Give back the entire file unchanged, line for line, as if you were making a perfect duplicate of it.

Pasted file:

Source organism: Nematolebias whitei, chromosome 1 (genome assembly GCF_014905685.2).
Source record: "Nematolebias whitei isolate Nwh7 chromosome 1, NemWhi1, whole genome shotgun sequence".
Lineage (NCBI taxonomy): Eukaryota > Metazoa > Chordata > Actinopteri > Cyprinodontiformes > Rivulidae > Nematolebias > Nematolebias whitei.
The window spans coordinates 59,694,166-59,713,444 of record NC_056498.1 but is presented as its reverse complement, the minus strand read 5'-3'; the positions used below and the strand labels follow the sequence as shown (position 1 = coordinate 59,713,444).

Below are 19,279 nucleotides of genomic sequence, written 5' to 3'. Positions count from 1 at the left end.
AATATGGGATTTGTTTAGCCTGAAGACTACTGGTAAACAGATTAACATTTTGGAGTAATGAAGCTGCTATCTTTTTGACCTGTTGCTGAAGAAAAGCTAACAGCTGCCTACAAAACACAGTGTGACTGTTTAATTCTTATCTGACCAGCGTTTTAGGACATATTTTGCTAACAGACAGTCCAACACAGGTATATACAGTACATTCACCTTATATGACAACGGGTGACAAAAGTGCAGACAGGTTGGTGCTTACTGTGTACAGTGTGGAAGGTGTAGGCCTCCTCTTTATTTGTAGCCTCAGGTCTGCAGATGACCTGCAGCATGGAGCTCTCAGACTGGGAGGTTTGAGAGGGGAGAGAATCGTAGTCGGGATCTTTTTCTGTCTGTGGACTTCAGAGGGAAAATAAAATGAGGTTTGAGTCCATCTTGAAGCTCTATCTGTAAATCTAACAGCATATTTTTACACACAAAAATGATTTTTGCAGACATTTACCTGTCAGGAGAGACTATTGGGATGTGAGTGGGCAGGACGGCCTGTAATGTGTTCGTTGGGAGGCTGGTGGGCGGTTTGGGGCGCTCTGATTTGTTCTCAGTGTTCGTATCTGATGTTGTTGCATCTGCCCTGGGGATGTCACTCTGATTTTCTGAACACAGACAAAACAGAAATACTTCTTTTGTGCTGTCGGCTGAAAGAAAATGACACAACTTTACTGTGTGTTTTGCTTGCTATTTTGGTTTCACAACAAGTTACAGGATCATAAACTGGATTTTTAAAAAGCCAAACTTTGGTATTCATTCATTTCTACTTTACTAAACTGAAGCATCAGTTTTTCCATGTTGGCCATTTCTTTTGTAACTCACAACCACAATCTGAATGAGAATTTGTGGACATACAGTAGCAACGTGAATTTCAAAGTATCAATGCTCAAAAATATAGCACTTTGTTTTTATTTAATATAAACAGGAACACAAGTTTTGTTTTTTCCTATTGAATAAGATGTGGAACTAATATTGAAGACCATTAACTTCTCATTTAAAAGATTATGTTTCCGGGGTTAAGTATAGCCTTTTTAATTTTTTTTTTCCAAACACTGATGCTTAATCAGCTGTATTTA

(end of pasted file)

Source organism: Nematolebias whitei, chromosome 1 (genome assembly GCF_014905685.2).
Source record: "Nematolebias whitei isolate Nwh7 chromosome 1, NemWhi1, whole genome shotgun sequence".
Lineage (NCBI taxonomy): Eukaryota > Metazoa > Chordata > Actinopteri > Cyprinodontiformes > Rivulidae > Nematolebias > Nematolebias whitei.
The window spans coordinates 59,694,166-59,713,444 of record NC_056498.1 but is presented as its reverse complement, the minus strand read 5'-3'; the positions used below and the strand labels follow the sequence as shown (position 1 = coordinate 59,713,444).

Below are 19,279 nucleotides of genomic sequence, written 5' to 3'. Positions count from 1 at the left end.
AATATGGGATTTGTTTAGCCTGAAGACTACTGGTAAACAGATTAACATTTTGGAGTAATGAAGCTGCTATCTTTTTGACCTGTTGCTGAAGAAAAGCTAACAGCTGCCTACAAAACACAGTGTGACTGTTTAATTCTTATCTGACCAGCGTTTTAGGACATATTTTGCTAACAGACAGTCCAACACAGGTATATACAGTACATTCACCTTATATGACAACGGGTGACAAAAGTGCAGACAGGTTGGTGCTTACTGTGTACAGTGTGGAAGGTGTAGGCCTCCTCTTTATTTGTAGCCTCAGGTCTGCAGATGACCTGCAGCATGGAGCTCTCAGACTGGGAGGTTTGAGAGGGGAGAGAATCGTAGTCGGGATCTTTTTCTGTCTGTGGACTTCAGAGGGAAAATAAAATGAGGTTTGAGTCCATCTTGAAGCTCTATCTGTAAATCTAACAGCATATTTTTACACACAAAAATGATTTTTGCAGACATTTACCTGTCAGGAGAGACTATTGGGATGTGAGTGGGCAGGACGGCCTGTAATGTGTTCGTTGGGAGGCTGGTGGGCGGTTTGGGGCGCTCTGATTTGTTCTCAGTGTTCGTATCTGATGTTGTTGCATCTGCCCTGGGGATGTCACTCTGATTTTCTGAACACAGACAAAACAGAAATACTTCTTTTGTGCTGTCGGCTGAAAGAAAATGACACAACTTTACTGTGTGTTTTGCTTGCTATTTTGGTTTCACAACAAGTTACAGGATCATAAACTGGATTTTTAAAAAGCCAAACTTTGGTATTCATTCATTTCTACTTTACTAAACTGAAGCATCAGTTTTTCCATGTTGGCCATTTCTTTTGTAACTCACAACCACAATCTGAATGAGAATTTGTGGACATACAGTAGCAACGTGAATTTCAAAGTATCAATGCTCAAAAATATAGCACTTTGTTTTTATTTAATATAAACAGGAACACAAGTTTTGTTTTTTCCTATTGAATAAGATGTGGAACTAATATTGAAGACCATTAACTTCTCATTTAAAAGATTATGTTTCCGGGGTTAAGTATAGCCTTTTTAATTTTTTTTTTCCAAACACTGATGCTTAATCAGCTGTATTTA